15:46 GMT15 June 2021
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    As part of an effort to crackdown on alleged poachers from Taiwan and China, the Philippines will buy up to 100 new patrol boats, officials said on Monday, increasing their fleet numbers several times over.

    Most of the ordered vessels are expected to be delivered by the end of the year and, according to Bureau of Fisheries and Aquatic Resources chief Asis Perez, will include 71-short range boats for coast patrol and 27 mid-to-long range that will be able to go further out to sea.

    The delivery will substantially increase the Philippines’ current small fleet of just 20 vessels, patrolling around 22,370 miles of coastline.

    "This is just fulfilling our mandate," Perez told AFP. "Our country has eight times more sea area than land. We have 36,000 kilometers (22,370 miles) of coastline and over 7,100 islands."

    Describing them as "law-enforcement" vessels, Perez said they would primarily serve to boost the agency’s 20 patrol boats and protect the Philippines’ fishery resources. He also added that the agency will be seeking more funding for 10 larger boats that can patrol the high seas.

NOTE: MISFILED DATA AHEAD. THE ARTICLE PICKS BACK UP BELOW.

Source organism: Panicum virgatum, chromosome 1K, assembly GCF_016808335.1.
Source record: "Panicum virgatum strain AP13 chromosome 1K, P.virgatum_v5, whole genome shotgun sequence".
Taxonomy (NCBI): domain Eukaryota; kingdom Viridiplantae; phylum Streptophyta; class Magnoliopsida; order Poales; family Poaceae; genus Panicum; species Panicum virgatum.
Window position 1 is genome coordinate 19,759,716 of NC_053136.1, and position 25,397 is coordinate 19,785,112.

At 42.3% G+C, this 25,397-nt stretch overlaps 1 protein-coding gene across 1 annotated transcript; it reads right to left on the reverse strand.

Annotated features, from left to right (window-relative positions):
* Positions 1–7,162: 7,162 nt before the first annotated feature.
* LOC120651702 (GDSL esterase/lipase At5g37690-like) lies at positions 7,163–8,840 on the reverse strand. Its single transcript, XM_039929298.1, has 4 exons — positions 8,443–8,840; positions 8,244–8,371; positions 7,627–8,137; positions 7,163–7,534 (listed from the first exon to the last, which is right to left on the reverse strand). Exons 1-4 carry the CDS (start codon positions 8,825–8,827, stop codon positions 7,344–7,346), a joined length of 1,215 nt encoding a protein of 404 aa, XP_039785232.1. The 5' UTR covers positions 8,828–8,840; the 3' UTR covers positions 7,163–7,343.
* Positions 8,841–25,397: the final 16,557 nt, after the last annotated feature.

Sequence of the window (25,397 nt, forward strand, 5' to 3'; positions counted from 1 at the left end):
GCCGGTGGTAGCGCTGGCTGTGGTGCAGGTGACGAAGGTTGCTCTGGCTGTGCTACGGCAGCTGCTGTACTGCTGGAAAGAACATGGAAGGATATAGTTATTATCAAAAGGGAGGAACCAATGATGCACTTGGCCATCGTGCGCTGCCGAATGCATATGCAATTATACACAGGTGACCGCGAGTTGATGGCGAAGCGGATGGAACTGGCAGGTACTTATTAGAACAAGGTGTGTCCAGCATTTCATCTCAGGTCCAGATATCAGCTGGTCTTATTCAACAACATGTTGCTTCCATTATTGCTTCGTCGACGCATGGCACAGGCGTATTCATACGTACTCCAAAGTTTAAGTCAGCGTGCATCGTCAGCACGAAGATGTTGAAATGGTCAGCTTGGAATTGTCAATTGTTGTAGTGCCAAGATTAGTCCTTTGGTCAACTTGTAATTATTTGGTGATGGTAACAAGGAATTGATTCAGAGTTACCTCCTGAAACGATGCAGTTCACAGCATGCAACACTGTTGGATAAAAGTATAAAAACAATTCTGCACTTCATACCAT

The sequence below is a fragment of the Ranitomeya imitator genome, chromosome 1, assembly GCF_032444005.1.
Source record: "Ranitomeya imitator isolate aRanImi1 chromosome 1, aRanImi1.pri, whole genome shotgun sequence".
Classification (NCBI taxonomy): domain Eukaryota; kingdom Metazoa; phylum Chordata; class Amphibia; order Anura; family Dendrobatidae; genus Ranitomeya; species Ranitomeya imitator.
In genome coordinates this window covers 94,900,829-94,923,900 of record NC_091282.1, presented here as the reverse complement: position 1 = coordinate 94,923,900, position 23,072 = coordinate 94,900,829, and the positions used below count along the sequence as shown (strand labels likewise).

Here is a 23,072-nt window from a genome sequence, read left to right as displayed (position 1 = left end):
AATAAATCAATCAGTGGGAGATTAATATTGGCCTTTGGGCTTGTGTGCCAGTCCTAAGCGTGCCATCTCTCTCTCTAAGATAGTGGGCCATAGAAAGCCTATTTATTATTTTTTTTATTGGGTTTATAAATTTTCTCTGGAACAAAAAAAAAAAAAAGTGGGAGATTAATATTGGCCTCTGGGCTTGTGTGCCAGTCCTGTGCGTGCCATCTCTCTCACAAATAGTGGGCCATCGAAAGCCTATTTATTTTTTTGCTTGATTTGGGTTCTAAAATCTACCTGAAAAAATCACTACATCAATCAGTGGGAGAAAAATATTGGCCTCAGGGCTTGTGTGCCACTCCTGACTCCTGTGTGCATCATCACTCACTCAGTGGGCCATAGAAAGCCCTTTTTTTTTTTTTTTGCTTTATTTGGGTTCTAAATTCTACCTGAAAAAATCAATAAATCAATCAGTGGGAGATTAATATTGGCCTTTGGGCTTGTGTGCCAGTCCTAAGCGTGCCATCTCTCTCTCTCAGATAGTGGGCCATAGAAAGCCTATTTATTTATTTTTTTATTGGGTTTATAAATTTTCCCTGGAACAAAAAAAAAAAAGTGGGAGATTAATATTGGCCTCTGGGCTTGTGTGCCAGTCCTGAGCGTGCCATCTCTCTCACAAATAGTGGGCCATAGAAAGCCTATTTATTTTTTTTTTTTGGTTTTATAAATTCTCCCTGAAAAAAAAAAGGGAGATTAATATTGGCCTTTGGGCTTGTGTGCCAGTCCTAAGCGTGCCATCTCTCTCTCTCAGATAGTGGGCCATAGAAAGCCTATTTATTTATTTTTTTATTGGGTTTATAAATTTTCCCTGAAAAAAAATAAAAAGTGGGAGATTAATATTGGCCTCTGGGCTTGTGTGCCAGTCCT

"We need additional vessels," he said. "These are actually short of our needs but this is all we can afford."

    Philippines authorities have arrested several Chinese and Taiwanese fishermen for allegedly poaching in disputed territories. The latest incident in May resulted in a standoff between Taiwanese and the Philippines patrol boats when the latter attempted to arrest a Taiwanese fishing boat off the Northern Batan islands.

    Confrontations between the Philippines and Taiwan have risen in recent years after the fatal shooting of a Taiwanese fisherman by Filippino patrolmen in 2013.

    Tensions have similarly been simmering between the Philippines and China over the South China Sea, with both countries laying claim to the waterway that sees an estimated worth of $5 trillion in ship-bound trade annually.

    The Philippines accuses China of fortifying its sovereignty over the region through its construction efforts in the contested Spratlys archipelago, however, Beijing has maintained that this falls under the scope of its sovereignty. In response to the perceived Chinese threat, the Philippines has sought to purchase new weapons to augment its poorly equipped military and has strengthened its alliance with countries like Japan and the US.


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